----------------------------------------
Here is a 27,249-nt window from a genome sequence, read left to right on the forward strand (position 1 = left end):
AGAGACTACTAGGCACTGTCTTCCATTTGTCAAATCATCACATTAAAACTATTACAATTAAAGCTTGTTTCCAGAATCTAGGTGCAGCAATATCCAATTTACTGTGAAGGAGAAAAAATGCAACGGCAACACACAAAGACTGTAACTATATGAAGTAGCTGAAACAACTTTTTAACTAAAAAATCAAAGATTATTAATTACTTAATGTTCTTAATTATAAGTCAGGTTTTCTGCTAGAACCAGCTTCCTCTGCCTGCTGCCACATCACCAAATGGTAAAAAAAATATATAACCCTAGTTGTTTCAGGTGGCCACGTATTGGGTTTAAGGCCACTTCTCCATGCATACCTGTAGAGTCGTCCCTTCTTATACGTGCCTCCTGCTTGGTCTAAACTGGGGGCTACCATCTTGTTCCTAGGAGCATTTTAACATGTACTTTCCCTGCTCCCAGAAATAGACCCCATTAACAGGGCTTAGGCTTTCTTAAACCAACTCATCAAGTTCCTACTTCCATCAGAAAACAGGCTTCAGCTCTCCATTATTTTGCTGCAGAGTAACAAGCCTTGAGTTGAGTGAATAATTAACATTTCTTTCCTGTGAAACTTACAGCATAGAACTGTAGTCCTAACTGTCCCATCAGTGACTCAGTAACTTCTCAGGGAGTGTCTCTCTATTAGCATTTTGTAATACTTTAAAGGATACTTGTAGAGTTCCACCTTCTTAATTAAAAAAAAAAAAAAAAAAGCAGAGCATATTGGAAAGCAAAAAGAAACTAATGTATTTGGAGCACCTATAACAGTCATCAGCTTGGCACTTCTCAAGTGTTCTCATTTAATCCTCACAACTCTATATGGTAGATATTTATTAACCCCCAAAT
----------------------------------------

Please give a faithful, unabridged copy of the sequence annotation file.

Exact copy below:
Here is a 27,249-nt window from a genome sequence, read left to right on the forward strand (position 1 = left end):
AGAGACTACTAGGCACTGTCTTCCATTTGTCAAATCATCACATTAAAACTATTACAATTAAAGCTTGTTTCCAGAATCTAGGTGCAGCAATATCCAATTTACTGTGAAGGAGAAAAAATGCAACGGCAACACACAAAGACTGTAACTATATGAAGTAGCTGAAACAACTTTTTAACTAAAAAATCAAAGATTATTAATTACTTAATGTTCTTAATTATAAGTCAGGTTTTCTGCTAGAACCAGCTTCCTCTGCCTGCTGCCACATCACCAAATGGTAAAAAAAATATATAACCCTAGTTGTTTCAGGTGGCCACGTATTGGGTTTAAGGCCACTTCTCCATGCATACCTGTAGAGTCGTCCCTTCTTATACGTGCCTCCTGCTTGGTCTAAACTGGGGGCTACCATCTTGTTCCTAGGAGCATTTTAACATGTACTTTCCCTGCTCCCAGAAATAGACCCCATTAACAGGGCTTAGGCTTTCTTAAACCAACTCATCAAGTTCCTACTTCCATCAGAAAACAGGCTTCAGCTCTCCATTATTTTGCTGCAGAGTAACAAGCCTTGAGTTGAGTGAATAATTAACATTTCTTTCCTGTGAAACTTACAGCATAGAACTGTAGTCCTAACTGTCCCATCAGTGACTCAGTAACTTCTCAGGGAGTGTCTCTCTATTAGCATTTTGTAATACTTTAAAGGATACTTGTAGAGTTCCACCTTCTTAATTAAAAAAAAAAAAAAAAAAGCAGAGCATATTGGAAAGCAAAAAGAAACTAATGTATTTGGAGCACCTATAACAGTCATCAGCTTGGCACTTCTCAAGTGTTCTCATTTAATCCTCACAACTCTATATGGTAGATATTTATTAACCCCCAAAT